The struggle to make my way to the homeland of my heart was immensely oppressive on my mind, body, and soul. My first trip to Mexico in over a decade was delayed several weeks (for good reasons) so my February was spent hiding from the arctic chill of a polar vortex instead of sipping mimosas on a beach in the tropical sun. So that was perturbing. The starting day of my travels was March 4th, a day that lives infamously in my mind thanks to my studying the life of Terrence McKenna. This is the one day of the year that is formulated as a sentence, moreover it is a command. March fourth.
Much reflection had I given to the significance of this date beginning my Mexican journey. I thought perhaps it would be a chance for me to step out of my childish ways and start living as a fully responsible and respectable adult and then I brought the wrong passport to the airport. Only after a four hour drive did the woman at the counter discover that I had brought my expired childhood passport meaning they couldn’t let me on the plane. Cue the self criticism and deprecation! Immediately I began making calls attempting to fix the mess I unknowingly created. Looking back I am proud of myself for taking immediate action. I did not let the negative rhetoric flood into my thought monologue because I had absolutely no time to entertain those thoughts. Although after getting things sorted out they came rushing back with a vengeance in one of the worst anxiety spells that has hit me in over a year. Even so, with the help of many I acquired the necessary passport and then a ticket for the red eye to Mexico City.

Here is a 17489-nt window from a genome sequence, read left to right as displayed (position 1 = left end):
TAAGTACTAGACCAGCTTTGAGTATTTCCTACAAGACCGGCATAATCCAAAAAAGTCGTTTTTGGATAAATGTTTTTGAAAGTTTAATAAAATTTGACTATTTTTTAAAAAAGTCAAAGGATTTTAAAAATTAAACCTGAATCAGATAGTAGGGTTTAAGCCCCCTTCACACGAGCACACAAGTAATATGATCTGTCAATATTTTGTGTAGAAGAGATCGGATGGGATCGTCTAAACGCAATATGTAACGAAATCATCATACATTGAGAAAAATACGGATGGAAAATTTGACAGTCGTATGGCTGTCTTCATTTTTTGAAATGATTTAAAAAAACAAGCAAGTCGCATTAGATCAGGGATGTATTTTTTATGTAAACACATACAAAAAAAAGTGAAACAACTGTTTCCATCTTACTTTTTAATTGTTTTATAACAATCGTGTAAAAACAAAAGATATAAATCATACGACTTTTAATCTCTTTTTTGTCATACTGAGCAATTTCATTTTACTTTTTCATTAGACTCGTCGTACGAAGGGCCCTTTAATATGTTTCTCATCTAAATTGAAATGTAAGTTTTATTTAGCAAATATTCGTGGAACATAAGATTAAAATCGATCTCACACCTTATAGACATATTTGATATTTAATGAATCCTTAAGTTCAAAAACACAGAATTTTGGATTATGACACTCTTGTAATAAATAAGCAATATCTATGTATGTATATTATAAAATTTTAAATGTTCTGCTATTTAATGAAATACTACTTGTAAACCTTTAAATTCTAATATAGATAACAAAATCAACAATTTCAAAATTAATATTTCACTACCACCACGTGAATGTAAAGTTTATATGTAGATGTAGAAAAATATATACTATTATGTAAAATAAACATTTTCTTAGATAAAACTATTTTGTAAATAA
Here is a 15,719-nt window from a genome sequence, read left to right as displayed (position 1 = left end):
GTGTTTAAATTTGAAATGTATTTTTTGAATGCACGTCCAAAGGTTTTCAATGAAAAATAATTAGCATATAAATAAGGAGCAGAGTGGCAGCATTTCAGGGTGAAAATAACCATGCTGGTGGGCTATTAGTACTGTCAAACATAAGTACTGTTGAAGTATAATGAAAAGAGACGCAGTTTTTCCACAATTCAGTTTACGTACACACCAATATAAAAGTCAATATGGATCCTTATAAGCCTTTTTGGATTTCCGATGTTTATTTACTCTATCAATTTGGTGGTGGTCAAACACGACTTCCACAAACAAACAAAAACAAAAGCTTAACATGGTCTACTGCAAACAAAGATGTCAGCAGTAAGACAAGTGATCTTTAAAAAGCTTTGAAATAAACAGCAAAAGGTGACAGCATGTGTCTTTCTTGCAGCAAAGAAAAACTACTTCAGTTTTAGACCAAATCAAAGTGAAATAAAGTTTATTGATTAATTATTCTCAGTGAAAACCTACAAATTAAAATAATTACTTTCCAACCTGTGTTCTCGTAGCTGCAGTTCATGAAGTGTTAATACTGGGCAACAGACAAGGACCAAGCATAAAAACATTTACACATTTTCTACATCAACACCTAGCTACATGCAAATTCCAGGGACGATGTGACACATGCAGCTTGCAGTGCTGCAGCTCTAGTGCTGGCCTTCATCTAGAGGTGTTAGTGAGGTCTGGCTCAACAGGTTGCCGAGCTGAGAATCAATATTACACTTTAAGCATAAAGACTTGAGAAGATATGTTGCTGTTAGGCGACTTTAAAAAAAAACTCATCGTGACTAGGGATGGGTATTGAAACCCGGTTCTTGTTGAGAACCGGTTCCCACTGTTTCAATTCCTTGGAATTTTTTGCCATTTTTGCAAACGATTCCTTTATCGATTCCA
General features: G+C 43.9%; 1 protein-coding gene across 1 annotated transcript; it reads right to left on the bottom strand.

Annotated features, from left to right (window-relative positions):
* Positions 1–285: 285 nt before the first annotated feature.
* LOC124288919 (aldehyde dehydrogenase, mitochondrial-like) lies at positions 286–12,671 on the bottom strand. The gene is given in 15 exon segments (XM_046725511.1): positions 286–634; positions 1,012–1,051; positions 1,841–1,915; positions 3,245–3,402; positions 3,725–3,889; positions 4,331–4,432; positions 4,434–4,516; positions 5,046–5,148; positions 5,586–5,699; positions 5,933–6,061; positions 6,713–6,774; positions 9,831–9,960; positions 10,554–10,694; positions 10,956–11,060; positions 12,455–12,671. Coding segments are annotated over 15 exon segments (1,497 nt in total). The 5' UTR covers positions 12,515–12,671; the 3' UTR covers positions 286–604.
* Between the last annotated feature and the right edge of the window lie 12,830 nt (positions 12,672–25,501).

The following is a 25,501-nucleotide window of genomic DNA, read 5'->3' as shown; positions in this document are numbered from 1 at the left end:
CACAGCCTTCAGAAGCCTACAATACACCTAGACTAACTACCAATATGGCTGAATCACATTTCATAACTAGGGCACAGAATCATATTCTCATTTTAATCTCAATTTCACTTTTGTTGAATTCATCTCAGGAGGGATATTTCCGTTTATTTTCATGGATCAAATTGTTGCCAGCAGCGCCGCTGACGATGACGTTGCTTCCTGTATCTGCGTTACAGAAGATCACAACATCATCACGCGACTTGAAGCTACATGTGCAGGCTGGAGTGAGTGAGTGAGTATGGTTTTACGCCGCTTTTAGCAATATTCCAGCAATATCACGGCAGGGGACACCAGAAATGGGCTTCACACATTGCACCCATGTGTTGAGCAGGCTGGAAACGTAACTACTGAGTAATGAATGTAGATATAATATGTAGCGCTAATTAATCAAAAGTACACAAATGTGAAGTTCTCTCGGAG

If all this wasn’t enough when I walked up to the flight gate the ticket scanner wouldn’t take my ticket! The man taking the tickets had been helping me through my ordeal from the start and he said to me with a smirk “aye Manuel, what are you doing? Just get on the plane!” On top of all these fiascoes I am fighting some type of illness so my body aches from head to toe still as I write this. Not smiles times.
Getting here to Mexico was one of the most difficult tasks I have ever taken on. Years ago I gave this piece of advice to many of my friends and acquaintances, the difficult things in life are the ones worth doing. Over the last few years my life has been unfolding in ways that require me to follow the advice that I would give out freely and openly. Life has been testing me to see if I can take it just as well as I can dish it out and these travels have been one of the biggest tests I have taken thus far but I passed and made it to the great land of Mexico!
Recently I hit a monumental road block in my philosophical reflections. I was questioning the existence of true compassion in humanity, in myself. This was causing me great distress. This ordeal of travel has proved me wrong in questioning the existence of human compassion. The staff of the airline were mind shatteringly friendly, helpful, and understanding which softened the metal cage that had formed around my heart. My grandmother said to me as we embraced upon reuniting “welcome home” which brings tears to my eyes as I write this now. Over the last few years my heart has not felt at home. Inside I have felt like a lost wanderer, wondering if this was the path I would walk the rest of my days. Her words “welcome home” showed me that there is at least one place in this world that I can feel at home, that I can feel welcome. Even if I never return after this trip I will take that knowledge with me down the road of life. There is a place that I can call Home.